[...] The important thing is that a single flip of a bit—in which a 0 residing in a memory chip register turns to 1 or vice versa—is all that's required to trigger an error that exposes a secret RSA key. Consequently, it's crucial that the countermeasures that detect and suppress such errors work with near-100 percent accuracy. Ryan also said that secret keys in post-quantum algorithms may be similarly vulnerable to exposure caused by computational errors.
"Our research reiterates the importance of defense in depth in cryptographic implementations and illustrates the need for protocol designs that are more robust against computational errors, like is exhibited by TLS 1.3 or certain configurations of IPSec," Ryan wrote. It "illustrates the importance of protecting against computational faults for any cryptographic implementation going forward, even in usage scenarios where an attacker is unlikely to have physical access."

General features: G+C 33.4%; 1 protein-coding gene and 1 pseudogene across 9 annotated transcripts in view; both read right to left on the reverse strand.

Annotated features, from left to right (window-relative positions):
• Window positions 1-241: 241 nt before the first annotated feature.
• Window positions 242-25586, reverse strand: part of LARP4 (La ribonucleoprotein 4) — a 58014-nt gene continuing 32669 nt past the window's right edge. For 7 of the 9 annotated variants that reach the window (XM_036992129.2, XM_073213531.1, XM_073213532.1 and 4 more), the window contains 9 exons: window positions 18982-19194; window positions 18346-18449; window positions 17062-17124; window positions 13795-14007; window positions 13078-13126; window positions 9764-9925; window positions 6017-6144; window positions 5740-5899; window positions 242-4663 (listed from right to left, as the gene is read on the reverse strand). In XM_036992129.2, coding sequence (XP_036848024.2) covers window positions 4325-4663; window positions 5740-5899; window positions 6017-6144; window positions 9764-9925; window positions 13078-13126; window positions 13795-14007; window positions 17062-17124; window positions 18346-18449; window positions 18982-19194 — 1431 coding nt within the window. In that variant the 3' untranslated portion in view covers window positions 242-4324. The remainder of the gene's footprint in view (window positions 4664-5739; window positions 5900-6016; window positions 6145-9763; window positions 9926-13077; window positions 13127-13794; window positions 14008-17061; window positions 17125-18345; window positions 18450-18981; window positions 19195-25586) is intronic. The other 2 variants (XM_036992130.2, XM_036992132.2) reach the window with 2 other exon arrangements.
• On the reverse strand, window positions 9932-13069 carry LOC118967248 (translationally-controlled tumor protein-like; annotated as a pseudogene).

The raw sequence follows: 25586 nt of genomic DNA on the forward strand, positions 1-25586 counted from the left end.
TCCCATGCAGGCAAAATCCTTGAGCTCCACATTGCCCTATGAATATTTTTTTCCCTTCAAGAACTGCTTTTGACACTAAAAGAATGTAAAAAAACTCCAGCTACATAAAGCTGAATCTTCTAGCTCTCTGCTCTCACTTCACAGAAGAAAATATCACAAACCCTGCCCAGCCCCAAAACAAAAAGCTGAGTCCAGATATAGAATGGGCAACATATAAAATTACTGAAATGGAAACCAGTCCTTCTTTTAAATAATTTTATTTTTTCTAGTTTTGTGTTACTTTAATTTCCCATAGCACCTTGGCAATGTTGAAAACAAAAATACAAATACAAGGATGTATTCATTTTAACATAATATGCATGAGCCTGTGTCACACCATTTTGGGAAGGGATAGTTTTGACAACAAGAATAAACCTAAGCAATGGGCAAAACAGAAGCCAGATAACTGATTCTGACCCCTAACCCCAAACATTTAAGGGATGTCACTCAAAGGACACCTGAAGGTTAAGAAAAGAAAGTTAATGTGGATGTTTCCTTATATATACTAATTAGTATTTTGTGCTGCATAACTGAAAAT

An international team of linguists and geneticists led by researchers from the Max Planck Institute for Evolutionary Anthropology in Leipzig has achieved a significant breakthrough in our understanding of the origins of Indo-European, a family of languages spoken by nearly half of the world's population.
For over two hundred years, the origin of the Indo-European languages has been disputed. Two main theories have recently dominated this debate: the 'Steppe' hypothesis, which proposes an origin in the Pontic-Caspian Steppe around 6000 years ago, and the 'Anatolian' or 'farming' hypothesis, suggesting an older origin tied to early agriculture around 9000 years ago. Previous phylogenetic analyses of Indo-European languages have come to conflicting conclusions about the age of the family, due to the combined effects of inaccuracies and inconsistencies in the datasets they used and limitations in the way that phylogenetic methods analyzed ancient languages.